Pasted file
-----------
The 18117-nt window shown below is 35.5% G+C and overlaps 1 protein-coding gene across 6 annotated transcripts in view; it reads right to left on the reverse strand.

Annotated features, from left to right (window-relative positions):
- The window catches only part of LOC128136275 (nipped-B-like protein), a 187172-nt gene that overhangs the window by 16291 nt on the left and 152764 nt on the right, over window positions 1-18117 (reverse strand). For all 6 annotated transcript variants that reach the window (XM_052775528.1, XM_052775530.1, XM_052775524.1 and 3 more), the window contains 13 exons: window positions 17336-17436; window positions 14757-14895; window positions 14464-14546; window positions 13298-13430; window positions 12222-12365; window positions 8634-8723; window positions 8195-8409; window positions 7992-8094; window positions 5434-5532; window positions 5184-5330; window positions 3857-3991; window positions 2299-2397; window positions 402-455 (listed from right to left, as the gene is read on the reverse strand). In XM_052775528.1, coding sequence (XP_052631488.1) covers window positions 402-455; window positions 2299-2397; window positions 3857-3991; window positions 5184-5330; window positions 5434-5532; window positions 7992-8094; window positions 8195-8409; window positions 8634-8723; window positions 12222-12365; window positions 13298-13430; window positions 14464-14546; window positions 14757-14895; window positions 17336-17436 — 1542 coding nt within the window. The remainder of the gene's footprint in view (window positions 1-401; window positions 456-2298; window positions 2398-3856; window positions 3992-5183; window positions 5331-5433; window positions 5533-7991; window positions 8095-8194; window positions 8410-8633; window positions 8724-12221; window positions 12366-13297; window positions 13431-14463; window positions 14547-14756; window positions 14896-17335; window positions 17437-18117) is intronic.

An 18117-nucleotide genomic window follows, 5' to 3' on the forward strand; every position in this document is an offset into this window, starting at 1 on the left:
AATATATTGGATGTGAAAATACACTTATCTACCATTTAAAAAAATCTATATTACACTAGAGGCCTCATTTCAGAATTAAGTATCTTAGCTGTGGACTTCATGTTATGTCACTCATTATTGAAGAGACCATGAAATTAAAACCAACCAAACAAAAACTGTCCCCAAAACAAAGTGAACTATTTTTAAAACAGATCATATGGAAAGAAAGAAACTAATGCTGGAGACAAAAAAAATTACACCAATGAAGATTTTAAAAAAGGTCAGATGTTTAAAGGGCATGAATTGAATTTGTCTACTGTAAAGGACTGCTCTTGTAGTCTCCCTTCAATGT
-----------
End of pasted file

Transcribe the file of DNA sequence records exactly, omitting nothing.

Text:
The 18117-nt window shown below is 35.5% G+C and overlaps 1 protein-coding gene across 6 annotated transcripts in view; it reads right to left on the reverse strand.

Annotated features, from left to right (window-relative positions):
- The window catches only part of LOC128136275 (nipped-B-like protein), a 187172-nt gene that overhangs the window by 16291 nt on the left and 152764 nt on the right, over window positions 1-18117 (reverse strand). For all 6 annotated transcript variants that reach the window (XM_052775528.1, XM_052775530.1, XM_052775524.1 and 3 more), the window contains 13 exons: window positions 17336-17436; window positions 14757-14895; window positions 14464-14546; window positions 13298-13430; window positions 12222-12365; window positions 8634-8723; window positions 8195-8409; window positions 7992-8094; window positions 5434-5532; window positions 5184-5330; window positions 3857-3991; window positions 2299-2397; window positions 402-455 (listed from right to left, as the gene is read on the reverse strand). In XM_052775528.1, coding sequence (XP_052631488.1) covers window positions 402-455; window positions 2299-2397; window positions 3857-3991; window positions 5184-5330; window positions 5434-5532; window positions 7992-8094; window positions 8195-8409; window positions 8634-8723; window positions 12222-12365; window positions 13298-13430; window positions 14464-14546; window positions 14757-14895; window positions 17336-17436 — 1542 coding nt within the window. The remainder of the gene's footprint in view (window positions 1-401; window positions 456-2298; window positions 2398-3856; window positions 3992-5183; window positions 5331-5433; window positions 5533-7991; window positions 8095-8194; window positions 8410-8633; window positions 8724-12221; window positions 12366-13297; window positions 13431-14463; window positions 14547-14756; window positions 14896-17335; window positions 17437-18117) is intronic.

An 18117-nucleotide genomic window follows, 5' to 3' on the forward strand; every position in this document is an offset into this window, starting at 1 on the left:
AATATATTGGATGTGAAAATACACTTATCTACCATTTAAAAAAATCTATATTACACTAGAGGCCTCATTTCAGAATTAAGTATCTTAGCTGTGGACTTCATGTTATGTCACTCATTATTGAAGAGACCATGAAATTAAAACCAACCAAACAAAAACTGTCCCCAAAACAAAGTGAACTATTTTTAAAACAGATCATATGGAAAGAAAGAAACTAATGCTGGAGACAAAAAAAATTACACCAATGAAGATTTTAAAAAAGGTCAGATGTTTAAAGGGCATGAATTGAATTTGTCTACTGTAAAGGACTGCTCTTGTAGTCTCCCTTCAATGT